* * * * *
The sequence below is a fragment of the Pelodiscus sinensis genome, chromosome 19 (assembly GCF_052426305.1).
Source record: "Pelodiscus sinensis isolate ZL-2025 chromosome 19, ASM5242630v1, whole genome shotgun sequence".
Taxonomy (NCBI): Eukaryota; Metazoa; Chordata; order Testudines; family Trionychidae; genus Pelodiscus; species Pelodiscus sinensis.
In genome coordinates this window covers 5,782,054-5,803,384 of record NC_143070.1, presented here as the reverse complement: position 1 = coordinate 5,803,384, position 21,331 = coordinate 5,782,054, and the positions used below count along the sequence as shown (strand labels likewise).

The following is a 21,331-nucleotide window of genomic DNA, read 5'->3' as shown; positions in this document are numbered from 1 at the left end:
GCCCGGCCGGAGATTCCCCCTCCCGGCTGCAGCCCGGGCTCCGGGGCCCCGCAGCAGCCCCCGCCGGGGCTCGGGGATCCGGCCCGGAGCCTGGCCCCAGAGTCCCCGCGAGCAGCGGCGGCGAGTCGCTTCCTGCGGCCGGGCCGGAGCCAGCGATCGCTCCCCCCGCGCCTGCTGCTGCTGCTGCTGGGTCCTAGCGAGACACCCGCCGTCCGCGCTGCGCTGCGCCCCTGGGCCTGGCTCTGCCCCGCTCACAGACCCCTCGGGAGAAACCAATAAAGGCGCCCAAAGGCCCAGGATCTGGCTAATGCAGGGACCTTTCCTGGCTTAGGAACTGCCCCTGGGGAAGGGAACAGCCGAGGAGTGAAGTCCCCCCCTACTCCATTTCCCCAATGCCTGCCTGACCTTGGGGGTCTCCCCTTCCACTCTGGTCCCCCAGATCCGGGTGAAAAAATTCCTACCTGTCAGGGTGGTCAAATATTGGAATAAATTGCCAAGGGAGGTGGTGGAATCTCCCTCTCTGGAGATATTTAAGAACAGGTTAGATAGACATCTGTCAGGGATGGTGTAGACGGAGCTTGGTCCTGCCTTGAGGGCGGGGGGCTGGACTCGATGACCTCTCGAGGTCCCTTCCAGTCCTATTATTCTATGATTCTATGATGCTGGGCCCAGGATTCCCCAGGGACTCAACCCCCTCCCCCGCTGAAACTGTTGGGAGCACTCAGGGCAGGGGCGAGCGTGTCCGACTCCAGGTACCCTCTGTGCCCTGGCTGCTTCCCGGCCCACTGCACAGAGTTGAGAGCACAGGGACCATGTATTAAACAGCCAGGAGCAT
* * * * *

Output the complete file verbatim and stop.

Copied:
The sequence below is a fragment of the Pelodiscus sinensis genome, chromosome 19 (assembly GCF_052426305.1).
Source record: "Pelodiscus sinensis isolate ZL-2025 chromosome 19, ASM5242630v1, whole genome shotgun sequence".
Taxonomy (NCBI): Eukaryota; Metazoa; Chordata; order Testudines; family Trionychidae; genus Pelodiscus; species Pelodiscus sinensis.
In genome coordinates this window covers 5,782,054-5,803,384 of record NC_143070.1, presented here as the reverse complement: position 1 = coordinate 5,803,384, position 21,331 = coordinate 5,782,054, and the positions used below count along the sequence as shown (strand labels likewise).

The following is a 21,331-nucleotide window of genomic DNA, read 5'->3' as shown; positions in this document are numbered from 1 at the left end:
GCCCGGCCGGAGATTCCCCCTCCCGGCTGCAGCCCGGGCTCCGGGGCCCCGCAGCAGCCCCCGCCGGGGCTCGGGGATCCGGCCCGGAGCCTGGCCCCAGAGTCCCCGCGAGCAGCGGCGGCGAGTCGCTTCCTGCGGCCGGGCCGGAGCCAGCGATCGCTCCCCCCGCGCCTGCTGCTGCTGCTGCTGGGTCCTAGCGAGACACCCGCCGTCCGCGCTGCGCTGCGCCCCTGGGCCTGGCTCTGCCCCGCTCACAGACCCCTCGGGAGAAACCAATAAAGGCGCCCAAAGGCCCAGGATCTGGCTAATGCAGGGACCTTTCCTGGCTTAGGAACTGCCCCTGGGGAAGGGAACAGCCGAGGAGTGAAGTCCCCCCCTACTCCATTTCCCCAATGCCTGCCTGACCTTGGGGGTCTCCCCTTCCACTCTGGTCCCCCAGATCCGGGTGAAAAAATTCCTACCTGTCAGGGTGGTCAAATATTGGAATAAATTGCCAAGGGAGGTGGTGGAATCTCCCTCTCTGGAGATATTTAAGAACAGGTTAGATAGACATCTGTCAGGGATGGTGTAGACGGAGCTTGGTCCTGCCTTGAGGGCGGGGGGCTGGACTCGATGACCTCTCGAGGTCCCTTCCAGTCCTATTATTCTATGATTCTATGATGCTGGGCCCAGGATTCCCCAGGGACTCAACCCCCTCCCCCGCTGAAACTGTTGGGAGCACTCAGGGCAGGGGCGAGCGTGTCCGACTCCAGGTACCCTCTGTGCCCTGGCTGCTTCCCGGCCCACTGCACAGAGTTGAGAGCACAGGGACCATGTATTAAACAGCCAGGAGCAT